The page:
He joined the company in March 2021, and it has been such an amazing relief. Anytime we need to hire someone, he can spend the time vetting the person and finding a great fit. He can answer all of the business questions. So now I can really focus on the construction and the design. I can travel without feeling that I’ve left half my team in need of me, because my husband is there overseeing everything. And they all feel very comfortable going to him as the head of the company and the business side to answer questions and get things done.

When you look ahead, where do you see the most opportunity to grow?
I love the size of the team we currently have. We’ve always grown, grown, grown, but I don’t foresee [much more]. But I would love to expand in avenues like a product line—again, I love helping people and creating a product that meets their needs. We are also in the very beginning stages of a book, and I am thrilled to get to do that.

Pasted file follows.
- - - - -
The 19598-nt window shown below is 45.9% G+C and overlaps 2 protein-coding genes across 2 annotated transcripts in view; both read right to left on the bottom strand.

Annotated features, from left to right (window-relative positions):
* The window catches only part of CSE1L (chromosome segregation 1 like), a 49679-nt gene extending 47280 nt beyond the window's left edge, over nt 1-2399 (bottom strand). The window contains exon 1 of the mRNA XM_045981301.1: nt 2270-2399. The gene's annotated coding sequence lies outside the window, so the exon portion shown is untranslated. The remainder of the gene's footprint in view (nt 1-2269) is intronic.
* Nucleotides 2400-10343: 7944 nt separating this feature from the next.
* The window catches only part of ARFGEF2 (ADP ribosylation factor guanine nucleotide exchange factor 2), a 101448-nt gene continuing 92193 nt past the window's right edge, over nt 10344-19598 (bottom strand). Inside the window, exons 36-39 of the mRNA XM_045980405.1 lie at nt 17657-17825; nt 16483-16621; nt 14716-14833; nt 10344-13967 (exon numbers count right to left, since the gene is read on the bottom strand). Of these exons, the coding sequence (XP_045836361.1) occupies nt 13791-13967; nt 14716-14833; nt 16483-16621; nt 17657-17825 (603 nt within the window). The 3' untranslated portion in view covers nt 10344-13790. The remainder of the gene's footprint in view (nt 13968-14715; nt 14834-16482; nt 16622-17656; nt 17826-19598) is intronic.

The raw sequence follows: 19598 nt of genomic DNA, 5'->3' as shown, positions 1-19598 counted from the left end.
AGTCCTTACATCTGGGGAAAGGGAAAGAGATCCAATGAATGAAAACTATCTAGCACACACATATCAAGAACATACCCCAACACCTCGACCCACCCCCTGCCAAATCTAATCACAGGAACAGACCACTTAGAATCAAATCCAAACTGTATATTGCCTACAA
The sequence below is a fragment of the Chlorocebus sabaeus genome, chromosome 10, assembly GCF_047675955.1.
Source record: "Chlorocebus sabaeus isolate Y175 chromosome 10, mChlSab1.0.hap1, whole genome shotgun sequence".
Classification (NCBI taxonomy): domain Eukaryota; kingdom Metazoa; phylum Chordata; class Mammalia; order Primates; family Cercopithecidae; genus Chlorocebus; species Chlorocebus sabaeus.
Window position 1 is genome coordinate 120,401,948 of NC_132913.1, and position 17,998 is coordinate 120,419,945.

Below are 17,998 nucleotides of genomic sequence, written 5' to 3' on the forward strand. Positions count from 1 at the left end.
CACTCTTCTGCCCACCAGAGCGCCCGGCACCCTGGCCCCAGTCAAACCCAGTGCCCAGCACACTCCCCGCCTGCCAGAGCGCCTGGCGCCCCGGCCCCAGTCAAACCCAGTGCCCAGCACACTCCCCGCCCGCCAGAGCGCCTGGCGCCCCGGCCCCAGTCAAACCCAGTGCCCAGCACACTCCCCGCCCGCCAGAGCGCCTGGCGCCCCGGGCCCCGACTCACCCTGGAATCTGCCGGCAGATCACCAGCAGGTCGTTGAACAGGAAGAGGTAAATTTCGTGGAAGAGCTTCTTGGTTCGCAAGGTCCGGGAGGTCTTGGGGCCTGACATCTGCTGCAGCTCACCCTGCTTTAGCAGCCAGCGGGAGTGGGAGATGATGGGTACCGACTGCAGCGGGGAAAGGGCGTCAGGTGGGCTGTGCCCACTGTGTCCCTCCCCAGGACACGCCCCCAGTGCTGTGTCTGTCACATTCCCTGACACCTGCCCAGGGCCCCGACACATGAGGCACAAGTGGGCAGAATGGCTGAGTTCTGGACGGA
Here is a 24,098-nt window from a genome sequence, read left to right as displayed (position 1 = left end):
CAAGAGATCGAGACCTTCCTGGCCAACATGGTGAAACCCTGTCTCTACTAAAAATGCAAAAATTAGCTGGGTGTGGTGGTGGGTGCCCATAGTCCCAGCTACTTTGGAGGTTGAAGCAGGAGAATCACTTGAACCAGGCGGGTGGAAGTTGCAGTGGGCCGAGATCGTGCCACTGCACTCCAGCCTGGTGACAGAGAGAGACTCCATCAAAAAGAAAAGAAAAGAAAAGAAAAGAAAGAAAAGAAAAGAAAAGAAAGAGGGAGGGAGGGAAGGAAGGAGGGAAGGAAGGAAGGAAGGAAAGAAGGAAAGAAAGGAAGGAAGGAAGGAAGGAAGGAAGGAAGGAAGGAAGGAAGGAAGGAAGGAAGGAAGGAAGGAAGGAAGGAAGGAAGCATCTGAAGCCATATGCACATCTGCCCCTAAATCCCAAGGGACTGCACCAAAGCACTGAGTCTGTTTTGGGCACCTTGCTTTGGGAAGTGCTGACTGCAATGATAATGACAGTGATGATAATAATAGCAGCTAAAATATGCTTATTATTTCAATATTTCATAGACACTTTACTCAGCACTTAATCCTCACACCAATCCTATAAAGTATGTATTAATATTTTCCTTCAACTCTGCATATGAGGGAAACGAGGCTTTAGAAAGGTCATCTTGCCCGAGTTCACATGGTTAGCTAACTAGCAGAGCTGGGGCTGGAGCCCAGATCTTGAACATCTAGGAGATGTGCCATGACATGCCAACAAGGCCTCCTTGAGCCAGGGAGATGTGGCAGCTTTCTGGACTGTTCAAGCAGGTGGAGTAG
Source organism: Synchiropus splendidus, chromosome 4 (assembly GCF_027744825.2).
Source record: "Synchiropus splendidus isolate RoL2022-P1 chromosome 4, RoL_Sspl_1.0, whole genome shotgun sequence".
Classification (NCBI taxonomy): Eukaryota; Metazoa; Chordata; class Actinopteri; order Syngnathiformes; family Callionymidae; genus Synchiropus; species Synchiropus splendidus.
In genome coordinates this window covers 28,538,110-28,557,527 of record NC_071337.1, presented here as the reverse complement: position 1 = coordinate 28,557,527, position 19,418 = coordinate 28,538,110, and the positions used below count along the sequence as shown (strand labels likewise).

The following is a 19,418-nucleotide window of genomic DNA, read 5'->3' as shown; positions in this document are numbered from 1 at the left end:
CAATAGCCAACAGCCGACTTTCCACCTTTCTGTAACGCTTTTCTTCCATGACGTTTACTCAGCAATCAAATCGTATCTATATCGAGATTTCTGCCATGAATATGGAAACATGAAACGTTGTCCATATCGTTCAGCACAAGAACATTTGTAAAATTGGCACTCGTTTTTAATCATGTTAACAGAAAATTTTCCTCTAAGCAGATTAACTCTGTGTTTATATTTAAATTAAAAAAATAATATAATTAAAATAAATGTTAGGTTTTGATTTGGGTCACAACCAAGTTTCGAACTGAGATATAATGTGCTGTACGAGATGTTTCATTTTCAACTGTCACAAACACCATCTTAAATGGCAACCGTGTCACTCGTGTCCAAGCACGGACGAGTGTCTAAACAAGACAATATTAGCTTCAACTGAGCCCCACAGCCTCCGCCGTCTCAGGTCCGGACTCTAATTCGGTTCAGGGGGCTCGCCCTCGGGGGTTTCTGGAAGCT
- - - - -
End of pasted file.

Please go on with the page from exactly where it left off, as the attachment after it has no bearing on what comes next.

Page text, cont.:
What does success mean to you?
I feel that I have a very successful company. But I feel like I get that from the fact that I can stand back and say, “This is something that I initially began building on my own, but then others came to help me build, and it’s made them happy, and it’s made me happy.” And then for my husband to even be able to join, and my son to want to join the company—even though he’s only 10, he wants to join the company—to me, that is success.

To learn more about Amy Studebaker, visit her website or find her on Instagram.